There were also crucial regional issues such as special status for Andhra Pradesh and the management of Cauvery waters.
The ruling BJP and the Opposition parties have disparate explanations why the Budget Session of Parliament, which ended on Friday, was a complete washout. The inevitability of this had become clear once the government was able to have the Union Budget for 2018-19 passed. The ruling side appeared to care for little else.
The government held the Opposition guilty for making noise and not let the two Houses run. But isn’t it the job of the Opposition to make a noise and force debate on key issues? Or, should we have a rubber-stamp Parliament?
The Opposition desired time to be allotted for their issues to be taken up. But the government didn’t care to engage with them, though this is the time-honoured tradition.
The subjects raised by the Opposition go to the heart of the matter as far as the governance of the country goes; to wit, farm distress, the pathetic banking sector and the massive PNB scam involving high-profile individuals considered close to the highest levels of the government, the destabilising effects on the economy of demonetisation and the hastily-devised implementation of the GST, the attacks on dalits across the country, the delicate situation in J&K, and the poor shape of neighbourhood diplomacy. There were also crucial regional issues such as special status for Andhra Pradesh and the management of Cauvery waters.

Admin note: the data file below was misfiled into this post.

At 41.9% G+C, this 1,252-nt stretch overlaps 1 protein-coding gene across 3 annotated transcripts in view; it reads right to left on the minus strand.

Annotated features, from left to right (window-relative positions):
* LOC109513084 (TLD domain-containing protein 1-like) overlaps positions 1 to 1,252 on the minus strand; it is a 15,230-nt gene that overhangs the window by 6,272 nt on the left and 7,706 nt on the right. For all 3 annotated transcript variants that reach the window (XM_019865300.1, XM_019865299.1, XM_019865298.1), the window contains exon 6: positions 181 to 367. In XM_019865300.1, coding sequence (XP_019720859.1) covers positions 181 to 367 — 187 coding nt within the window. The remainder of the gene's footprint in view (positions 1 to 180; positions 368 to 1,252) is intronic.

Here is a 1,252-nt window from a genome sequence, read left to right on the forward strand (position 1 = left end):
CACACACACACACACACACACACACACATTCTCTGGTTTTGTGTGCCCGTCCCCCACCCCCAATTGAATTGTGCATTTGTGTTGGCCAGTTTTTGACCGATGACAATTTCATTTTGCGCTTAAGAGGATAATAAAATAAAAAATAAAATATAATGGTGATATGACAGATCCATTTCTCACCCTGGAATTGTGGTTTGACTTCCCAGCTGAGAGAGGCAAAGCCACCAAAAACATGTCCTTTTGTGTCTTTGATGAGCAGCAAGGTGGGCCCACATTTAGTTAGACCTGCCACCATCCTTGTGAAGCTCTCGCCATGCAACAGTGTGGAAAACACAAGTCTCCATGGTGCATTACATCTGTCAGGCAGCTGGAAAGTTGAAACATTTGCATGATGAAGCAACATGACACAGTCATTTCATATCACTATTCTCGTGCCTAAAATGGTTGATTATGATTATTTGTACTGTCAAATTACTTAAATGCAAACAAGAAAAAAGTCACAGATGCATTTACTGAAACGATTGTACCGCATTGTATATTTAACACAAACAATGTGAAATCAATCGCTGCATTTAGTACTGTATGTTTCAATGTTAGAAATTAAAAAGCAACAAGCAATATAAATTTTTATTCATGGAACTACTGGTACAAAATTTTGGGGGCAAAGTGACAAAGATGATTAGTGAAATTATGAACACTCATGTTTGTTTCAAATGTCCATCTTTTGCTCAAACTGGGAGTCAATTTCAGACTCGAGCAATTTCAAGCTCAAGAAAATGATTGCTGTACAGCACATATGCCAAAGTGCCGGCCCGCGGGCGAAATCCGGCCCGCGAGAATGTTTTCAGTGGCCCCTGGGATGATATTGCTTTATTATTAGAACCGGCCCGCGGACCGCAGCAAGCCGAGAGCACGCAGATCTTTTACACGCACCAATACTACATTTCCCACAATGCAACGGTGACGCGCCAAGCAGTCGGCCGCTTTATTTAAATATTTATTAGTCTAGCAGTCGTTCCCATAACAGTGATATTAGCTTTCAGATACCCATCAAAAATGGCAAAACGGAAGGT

It is a pity that Lok Sabha Speaker Sumitra Mahajan permitted opportunity for the Budget proposals for Rs 89 lakh crore to be passed by voice vote without discussion. She did not show concrete concern that the Lok Sabha was badly disturbed as the Opposition felt it was being disregarded by the government. Ms Mahajan had the powers to remedy this. The exalted position of the Speaker gave her the moral — and political — authority to advise the government to engage the Opposition in meaningful dialogue.
Not doing so produced a mockery of democracy. Taxes collected from the people will be spent by the government in an arbitrary manner — without discussion in Parliament (but technically with parliamentary approval!) as happens in a despotism or a one-party state, say North Korea or China.
Another grotesque example of the wilful perversion of the parliamentary system was that notices of no-confidence motion given by the YSR Congress, TDP and the Congress — backed by an array of Opposition parties — were simply disregarded. Instead of bringing order to the House for the motion to be taken up by using the ample powers at her command, the Speaker shrugged her shoulder, citing Opposition noise.
This has been a terrible time for our Parliament not because one or another issue could not be debated, but because depraved parliamentary practice was on view. BJP MPs’ propaganda that they’ll forgo their salary for the lost time does not alleviate anything. One of them, Subramanian Swamy, has rightly scoffed at the idea.